I like it. I can identify with it.

  29. brasher said

    Dan,
    What you wrote should be our national anthem instead ! To hell with our Mariguita Propaganda pledge that I am split out every school morning. Nevermind that your piece is long, as long as it’s true.

    Pappy’s days are numbered when our society start to collapse.

  30. […] Wednesday, June 13th, 2007 in life stories (again) the following is an interesting read from https://intelligentsingaporean.wordpress.com/2006/07/14/is-exclusive-i-am-a-singaporean-by-dan-e/ […]

  31. Tan Uki said

    Hi, well written.

    The shrivelled old man actually has had a change of heart. But the system he has created has turned on him, as monsters do on their creators. There is very little he can do now.

    When I lived in China, I felt and breathed more freedom than I thought was possible, even more than my days in USA. When I revisit my birthcountry Malaysia, I see wasted possibilities. Actually, I have decided to join the govt (this is my first week) in a position of hopefully some influence, so we can answer those survival questions.

    But after a few days, I can see that if you look at the usual tripod Public – Private – People plane, it is grossly unbalanced. The public sector cannot do the work of the private and people, and it should not. The civil socieity sector has been smashed since post 59 by PAP, and the old man regrets that (I’ve learnt) but cannot do much to change it. His passing from the scene may help, but I do not know how much, the monster is too good. The private sector … is weak, nothing like China or Taiwan.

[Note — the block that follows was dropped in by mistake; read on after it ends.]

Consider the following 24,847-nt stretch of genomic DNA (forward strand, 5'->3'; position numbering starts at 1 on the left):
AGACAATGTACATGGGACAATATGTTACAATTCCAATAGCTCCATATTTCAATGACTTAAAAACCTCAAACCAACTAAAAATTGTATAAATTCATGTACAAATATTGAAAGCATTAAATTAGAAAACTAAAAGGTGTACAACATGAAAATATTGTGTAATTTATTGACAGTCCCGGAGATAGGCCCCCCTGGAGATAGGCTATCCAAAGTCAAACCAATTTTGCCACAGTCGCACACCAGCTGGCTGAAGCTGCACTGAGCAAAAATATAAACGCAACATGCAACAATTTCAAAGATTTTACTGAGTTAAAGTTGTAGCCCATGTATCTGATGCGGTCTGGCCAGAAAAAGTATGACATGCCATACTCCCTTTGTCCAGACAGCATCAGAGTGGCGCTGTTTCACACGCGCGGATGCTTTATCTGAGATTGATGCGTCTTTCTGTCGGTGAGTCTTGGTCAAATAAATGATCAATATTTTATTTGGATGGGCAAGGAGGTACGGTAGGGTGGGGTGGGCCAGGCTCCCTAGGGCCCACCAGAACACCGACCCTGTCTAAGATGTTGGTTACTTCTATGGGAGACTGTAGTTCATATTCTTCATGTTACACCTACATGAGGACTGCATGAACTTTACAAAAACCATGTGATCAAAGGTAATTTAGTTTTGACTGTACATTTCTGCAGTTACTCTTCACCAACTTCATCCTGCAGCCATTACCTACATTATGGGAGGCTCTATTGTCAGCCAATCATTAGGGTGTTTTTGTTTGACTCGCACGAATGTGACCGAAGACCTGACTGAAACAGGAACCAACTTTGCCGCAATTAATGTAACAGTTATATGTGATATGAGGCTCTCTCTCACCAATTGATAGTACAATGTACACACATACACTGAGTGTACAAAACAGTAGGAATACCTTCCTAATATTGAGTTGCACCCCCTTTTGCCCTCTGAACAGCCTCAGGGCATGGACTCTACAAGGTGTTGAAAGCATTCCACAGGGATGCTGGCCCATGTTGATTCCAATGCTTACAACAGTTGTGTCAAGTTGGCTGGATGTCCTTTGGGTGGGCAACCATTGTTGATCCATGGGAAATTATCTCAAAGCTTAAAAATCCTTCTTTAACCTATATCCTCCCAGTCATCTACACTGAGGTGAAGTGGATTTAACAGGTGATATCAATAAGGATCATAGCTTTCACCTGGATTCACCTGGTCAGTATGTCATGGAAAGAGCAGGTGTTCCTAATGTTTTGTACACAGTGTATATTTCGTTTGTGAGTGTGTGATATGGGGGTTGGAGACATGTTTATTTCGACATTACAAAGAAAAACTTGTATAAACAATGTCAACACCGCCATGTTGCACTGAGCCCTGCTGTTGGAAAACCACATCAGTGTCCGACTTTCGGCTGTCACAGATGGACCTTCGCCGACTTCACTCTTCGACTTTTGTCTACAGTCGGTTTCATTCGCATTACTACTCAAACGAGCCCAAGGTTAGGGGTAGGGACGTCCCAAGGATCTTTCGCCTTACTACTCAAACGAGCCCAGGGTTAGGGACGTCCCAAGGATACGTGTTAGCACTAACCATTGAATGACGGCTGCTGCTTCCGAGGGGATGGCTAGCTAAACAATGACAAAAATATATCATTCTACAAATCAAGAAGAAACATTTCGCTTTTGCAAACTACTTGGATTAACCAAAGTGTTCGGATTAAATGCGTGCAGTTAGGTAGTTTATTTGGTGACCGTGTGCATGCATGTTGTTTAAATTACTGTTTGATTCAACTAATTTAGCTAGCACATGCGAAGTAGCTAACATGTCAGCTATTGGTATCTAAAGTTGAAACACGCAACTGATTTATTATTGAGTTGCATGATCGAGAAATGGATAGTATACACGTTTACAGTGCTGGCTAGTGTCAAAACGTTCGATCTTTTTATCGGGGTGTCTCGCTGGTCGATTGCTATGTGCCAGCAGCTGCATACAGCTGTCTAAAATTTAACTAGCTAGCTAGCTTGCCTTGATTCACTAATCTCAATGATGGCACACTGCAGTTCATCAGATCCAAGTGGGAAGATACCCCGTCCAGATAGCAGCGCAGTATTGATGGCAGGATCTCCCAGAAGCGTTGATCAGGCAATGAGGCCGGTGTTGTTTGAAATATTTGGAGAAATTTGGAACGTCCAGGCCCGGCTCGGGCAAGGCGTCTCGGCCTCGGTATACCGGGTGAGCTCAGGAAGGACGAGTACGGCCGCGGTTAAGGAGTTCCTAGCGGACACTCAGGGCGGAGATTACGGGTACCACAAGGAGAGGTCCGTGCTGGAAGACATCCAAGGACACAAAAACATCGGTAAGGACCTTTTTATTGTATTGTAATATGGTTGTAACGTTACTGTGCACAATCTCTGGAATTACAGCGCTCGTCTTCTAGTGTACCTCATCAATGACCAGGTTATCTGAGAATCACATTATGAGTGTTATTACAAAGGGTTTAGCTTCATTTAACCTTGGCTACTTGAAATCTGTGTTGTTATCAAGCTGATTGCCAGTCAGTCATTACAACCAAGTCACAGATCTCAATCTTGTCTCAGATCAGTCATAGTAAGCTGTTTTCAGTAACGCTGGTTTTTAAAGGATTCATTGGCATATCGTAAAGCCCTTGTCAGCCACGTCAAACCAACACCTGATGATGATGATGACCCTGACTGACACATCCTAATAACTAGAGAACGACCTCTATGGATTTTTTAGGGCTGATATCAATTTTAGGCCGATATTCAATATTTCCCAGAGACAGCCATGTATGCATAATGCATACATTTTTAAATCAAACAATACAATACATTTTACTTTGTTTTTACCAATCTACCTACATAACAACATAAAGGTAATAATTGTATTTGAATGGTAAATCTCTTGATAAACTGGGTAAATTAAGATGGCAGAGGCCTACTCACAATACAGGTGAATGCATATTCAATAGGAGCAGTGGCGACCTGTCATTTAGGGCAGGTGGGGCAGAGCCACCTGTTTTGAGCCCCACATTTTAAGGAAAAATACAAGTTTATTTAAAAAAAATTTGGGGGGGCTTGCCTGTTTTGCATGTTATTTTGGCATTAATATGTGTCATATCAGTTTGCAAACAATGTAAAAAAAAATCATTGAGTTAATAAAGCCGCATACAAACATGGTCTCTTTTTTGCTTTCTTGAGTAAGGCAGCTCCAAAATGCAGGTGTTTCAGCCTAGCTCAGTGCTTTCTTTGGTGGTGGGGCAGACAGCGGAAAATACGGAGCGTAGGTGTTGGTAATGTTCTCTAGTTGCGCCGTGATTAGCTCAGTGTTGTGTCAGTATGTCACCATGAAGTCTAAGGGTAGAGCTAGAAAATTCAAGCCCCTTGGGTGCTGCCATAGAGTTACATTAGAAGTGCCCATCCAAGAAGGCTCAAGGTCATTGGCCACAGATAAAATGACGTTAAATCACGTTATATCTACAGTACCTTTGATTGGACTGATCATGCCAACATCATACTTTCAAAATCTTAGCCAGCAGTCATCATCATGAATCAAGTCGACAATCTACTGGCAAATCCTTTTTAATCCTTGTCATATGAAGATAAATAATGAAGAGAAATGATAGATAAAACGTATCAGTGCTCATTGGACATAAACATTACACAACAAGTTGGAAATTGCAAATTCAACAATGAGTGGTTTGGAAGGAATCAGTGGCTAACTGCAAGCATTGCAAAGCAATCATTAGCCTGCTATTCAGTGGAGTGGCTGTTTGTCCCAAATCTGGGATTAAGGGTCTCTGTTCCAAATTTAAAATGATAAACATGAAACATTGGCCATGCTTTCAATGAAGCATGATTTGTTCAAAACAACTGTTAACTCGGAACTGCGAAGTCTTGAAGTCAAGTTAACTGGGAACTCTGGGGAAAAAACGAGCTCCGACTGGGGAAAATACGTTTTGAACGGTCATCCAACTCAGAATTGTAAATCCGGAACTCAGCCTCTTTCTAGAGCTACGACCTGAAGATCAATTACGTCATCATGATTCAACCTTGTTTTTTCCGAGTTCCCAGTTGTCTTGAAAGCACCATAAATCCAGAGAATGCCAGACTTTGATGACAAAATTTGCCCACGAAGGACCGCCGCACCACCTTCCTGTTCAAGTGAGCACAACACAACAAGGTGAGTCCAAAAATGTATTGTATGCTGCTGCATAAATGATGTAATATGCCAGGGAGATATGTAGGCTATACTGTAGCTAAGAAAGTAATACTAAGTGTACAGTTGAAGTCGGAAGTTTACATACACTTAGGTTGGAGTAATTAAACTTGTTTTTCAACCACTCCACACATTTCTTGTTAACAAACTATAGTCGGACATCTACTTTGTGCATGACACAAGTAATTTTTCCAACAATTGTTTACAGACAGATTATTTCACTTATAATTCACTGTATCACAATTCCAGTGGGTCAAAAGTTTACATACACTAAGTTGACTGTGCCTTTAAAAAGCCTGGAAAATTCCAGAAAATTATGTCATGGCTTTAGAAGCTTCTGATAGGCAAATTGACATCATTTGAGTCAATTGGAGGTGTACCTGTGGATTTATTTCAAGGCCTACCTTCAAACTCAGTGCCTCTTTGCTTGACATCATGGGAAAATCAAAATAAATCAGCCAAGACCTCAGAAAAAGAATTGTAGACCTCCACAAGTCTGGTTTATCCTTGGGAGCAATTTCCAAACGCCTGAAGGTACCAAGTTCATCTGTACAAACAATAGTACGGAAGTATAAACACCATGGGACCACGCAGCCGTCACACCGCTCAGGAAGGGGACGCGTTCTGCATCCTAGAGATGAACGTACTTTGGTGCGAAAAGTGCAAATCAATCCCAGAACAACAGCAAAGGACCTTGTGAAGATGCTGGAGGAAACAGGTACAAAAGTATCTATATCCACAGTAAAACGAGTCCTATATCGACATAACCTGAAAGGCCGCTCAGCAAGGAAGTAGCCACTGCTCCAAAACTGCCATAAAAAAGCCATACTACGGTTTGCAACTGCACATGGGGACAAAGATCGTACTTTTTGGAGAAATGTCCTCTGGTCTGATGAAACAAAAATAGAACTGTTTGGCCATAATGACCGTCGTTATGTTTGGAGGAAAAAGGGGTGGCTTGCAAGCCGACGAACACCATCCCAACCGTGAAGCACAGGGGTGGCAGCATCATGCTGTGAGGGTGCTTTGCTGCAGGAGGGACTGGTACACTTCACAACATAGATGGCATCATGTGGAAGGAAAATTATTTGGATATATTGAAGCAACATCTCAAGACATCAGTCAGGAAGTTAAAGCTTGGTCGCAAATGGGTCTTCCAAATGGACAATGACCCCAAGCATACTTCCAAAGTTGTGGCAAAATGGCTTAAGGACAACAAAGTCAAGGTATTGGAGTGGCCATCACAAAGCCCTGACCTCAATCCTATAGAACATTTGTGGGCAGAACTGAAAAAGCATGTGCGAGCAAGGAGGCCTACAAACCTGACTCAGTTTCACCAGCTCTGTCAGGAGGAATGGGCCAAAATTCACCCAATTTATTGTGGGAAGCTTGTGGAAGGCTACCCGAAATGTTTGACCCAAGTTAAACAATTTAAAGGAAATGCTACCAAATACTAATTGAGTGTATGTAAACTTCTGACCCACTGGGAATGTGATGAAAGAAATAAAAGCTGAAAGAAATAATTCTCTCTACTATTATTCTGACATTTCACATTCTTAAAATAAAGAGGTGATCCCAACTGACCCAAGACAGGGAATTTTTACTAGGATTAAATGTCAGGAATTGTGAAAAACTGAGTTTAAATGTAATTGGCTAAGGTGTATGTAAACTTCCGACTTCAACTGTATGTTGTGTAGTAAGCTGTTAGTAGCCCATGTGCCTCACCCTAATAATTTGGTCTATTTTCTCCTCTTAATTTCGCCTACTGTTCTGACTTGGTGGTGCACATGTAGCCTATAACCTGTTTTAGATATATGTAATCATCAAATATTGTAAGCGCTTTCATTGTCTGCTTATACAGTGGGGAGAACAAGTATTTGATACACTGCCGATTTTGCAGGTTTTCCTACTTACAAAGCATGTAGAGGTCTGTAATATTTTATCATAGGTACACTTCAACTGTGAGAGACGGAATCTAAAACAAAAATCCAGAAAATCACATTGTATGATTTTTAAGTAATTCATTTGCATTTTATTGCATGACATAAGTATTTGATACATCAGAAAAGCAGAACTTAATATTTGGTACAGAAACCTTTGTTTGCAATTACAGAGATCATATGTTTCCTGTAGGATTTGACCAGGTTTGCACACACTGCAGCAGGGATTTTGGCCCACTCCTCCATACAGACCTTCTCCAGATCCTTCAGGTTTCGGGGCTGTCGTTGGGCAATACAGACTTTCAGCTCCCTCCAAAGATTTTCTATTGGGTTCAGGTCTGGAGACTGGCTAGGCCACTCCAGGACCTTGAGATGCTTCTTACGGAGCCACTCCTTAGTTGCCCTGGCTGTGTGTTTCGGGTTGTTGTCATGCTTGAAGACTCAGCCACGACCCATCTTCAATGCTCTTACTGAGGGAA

I like China and Taiwan. And of course Cantonese motherland center of the world self proclaimed HK. Those are chinese societies who have not had their blood bleached white like ours.

    btw, I have been to other socieities like Israel where the public sector is weak (overtaken by the army) while the private and people sector are strong, it is chaos but I know that if their government or nation is destroyed, they can recreate themselves. China all three sectors are strong, though govt is stronger, but it is a thrill tolive there. HK govt is weak, and is consequently more like Israel. Malaysia is complicated, like most Islamic countries, to have a fourth leg, the papacy (or ulamma, but I used papacy to continue the p theme, trying lah). Enuff said as we observe what’s going on.

    I worry about Singapore. I try this time around to see what I can do, gave myself a 2 year time frame before I fall prey to civil servantitis.

    Wish me luck.

    Uki Tan

  32. Dan E said

    Dear Uki,
    Wish you the best in your endeavour.

    I believe change is happening, but also believe that change is not happening rapidly nor boldly enough. This sort of one step forth and two steps back is probably the most costly mistake that the government can make.

    After all, it is just too easy for a 2,000 ton gorilla to slip back into its comfort zone and simply try to repeat what has worked before.

    Nevertheless, we shall see.

  33. Makiko said

    Dear Dan,

    Well written and articulated.

    Judging from the positive comments received, you certainly do not belong to a minority group.

    Questions remain: Who? When? How? Or do occasional throwing of sympathetic glances at our badly-battered political talent distributing flyers near Coleman suffice?

    Changes will take place, for sure. But changes will not take place by themselves.